In 1980, two years after Teatro Dallas was founded by Cora Cardona and Jeff Hurst, only 9.9% of Dallas’s 904,078 residents ticked the newly added box for “Hispanic.”
When one of Houston’s most acclaimed poets, Deborah D.E.E.P Mouton, set out to interview the city’s most legendary dancer, Lauren Anderson, she didn’t have a fully-formed creative objective.
After a performance season filled with joyful starts, heart-breaking cancellations and casting understudies for the understudies when positive COVID tests rolled in, Texas theater companies have endured much real life drama to make the leap back to live performances.
Ten years is a huge milestone for an arts organization, and Avant Chamber Ballet is celebrating accordingly.
Ten years ago, multidisciplinary artists and life partners Nick Vaughan and Jake Margolin set out to trace a little-known bit of queer U.S history, an 1843 pleasure excursion by100 men from St Louis to the Wind River Range of Wyoming, likely the first example of North American gay eco/party tourism.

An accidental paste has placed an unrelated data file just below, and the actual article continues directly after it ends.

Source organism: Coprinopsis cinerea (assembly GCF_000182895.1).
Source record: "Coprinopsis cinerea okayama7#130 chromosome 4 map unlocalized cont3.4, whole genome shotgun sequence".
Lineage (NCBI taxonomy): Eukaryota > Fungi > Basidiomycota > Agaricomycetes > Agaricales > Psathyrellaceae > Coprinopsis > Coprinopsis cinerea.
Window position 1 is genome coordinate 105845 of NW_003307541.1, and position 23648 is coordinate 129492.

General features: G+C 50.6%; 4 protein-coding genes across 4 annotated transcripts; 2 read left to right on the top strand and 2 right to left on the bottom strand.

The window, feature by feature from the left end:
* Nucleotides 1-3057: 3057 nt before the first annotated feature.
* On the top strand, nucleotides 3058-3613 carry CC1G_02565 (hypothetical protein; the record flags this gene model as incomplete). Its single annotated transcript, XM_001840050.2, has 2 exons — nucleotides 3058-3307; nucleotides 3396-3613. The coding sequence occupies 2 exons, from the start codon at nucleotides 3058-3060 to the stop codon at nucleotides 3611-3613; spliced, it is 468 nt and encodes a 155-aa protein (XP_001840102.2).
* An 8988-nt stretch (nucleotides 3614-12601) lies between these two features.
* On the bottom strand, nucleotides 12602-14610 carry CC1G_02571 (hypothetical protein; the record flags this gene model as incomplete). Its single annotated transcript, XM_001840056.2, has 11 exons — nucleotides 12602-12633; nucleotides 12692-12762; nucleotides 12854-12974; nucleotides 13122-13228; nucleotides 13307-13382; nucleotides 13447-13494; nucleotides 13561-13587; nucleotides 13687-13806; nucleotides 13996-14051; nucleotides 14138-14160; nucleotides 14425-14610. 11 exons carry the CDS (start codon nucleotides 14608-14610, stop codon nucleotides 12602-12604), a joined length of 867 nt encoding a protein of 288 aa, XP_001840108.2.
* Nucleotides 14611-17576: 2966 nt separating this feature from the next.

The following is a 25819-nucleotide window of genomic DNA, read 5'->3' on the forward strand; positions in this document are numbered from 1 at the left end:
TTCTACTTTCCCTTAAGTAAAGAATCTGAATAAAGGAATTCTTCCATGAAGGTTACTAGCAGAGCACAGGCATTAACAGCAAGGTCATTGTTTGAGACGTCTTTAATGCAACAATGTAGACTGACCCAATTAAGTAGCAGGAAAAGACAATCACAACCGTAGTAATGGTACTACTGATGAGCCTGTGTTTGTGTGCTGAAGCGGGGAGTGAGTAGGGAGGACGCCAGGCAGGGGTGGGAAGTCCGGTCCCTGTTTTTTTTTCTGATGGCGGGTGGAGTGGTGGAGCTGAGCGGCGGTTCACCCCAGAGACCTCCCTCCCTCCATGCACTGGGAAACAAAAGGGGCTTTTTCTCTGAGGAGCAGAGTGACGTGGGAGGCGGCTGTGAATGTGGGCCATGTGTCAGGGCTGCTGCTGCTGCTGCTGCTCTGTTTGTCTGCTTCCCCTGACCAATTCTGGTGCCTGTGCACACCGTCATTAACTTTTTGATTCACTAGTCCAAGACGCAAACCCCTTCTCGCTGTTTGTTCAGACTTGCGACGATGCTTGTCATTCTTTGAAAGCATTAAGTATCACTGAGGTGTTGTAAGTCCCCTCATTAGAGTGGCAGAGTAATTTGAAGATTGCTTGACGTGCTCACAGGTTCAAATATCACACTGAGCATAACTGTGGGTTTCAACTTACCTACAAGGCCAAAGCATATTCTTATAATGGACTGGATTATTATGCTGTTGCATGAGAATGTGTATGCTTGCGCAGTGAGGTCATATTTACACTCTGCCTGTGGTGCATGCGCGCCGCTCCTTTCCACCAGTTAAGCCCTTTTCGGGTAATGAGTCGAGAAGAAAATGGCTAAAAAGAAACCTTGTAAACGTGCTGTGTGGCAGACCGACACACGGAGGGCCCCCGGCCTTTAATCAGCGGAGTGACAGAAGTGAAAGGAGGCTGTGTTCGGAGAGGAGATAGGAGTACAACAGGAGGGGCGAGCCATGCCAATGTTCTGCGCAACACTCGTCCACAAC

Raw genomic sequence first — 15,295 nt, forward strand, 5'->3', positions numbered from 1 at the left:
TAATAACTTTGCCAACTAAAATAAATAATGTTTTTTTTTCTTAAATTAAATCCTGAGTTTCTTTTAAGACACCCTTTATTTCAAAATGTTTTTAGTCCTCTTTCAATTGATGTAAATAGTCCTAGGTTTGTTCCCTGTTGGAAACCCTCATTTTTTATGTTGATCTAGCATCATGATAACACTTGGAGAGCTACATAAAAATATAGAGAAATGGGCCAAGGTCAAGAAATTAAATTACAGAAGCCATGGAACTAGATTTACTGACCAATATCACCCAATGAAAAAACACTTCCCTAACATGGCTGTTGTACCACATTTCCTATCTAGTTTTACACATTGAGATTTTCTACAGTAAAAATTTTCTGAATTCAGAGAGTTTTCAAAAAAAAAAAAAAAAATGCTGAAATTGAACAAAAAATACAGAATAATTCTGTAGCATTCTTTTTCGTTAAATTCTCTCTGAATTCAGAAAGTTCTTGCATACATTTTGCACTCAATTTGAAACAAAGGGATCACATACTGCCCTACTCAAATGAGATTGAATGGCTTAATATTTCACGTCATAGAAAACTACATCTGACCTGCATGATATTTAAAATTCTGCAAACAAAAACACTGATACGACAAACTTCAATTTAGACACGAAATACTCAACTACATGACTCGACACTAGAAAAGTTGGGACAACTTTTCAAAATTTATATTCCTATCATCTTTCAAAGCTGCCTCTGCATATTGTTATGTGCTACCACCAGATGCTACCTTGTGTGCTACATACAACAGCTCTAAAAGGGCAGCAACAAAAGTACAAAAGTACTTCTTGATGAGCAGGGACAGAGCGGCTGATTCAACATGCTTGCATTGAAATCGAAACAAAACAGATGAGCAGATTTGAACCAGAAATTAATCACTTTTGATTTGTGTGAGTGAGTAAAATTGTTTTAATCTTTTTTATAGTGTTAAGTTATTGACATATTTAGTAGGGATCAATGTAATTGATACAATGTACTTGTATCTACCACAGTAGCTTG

Houston Ballet’s Artistic Director Stanton Welch grew up around ballet.
The Tobin Collection of Theatre Arts contains artifacts dating back centuries, and its exhibitions sometimes revel in that broad historical panorama. But The Great Stage of Texas, running through July 24 at San Antonio’s McNay Art Museum—the collection’s home—could hardly be more contemporary.
If the 2021-2022 theater season was about getting back on stage for many Texas performing arts companies, Theatre Under The Star’s 2022-2023 season might be best described as a season ready to take that big breath, then sing, dance and celebrate life renewed.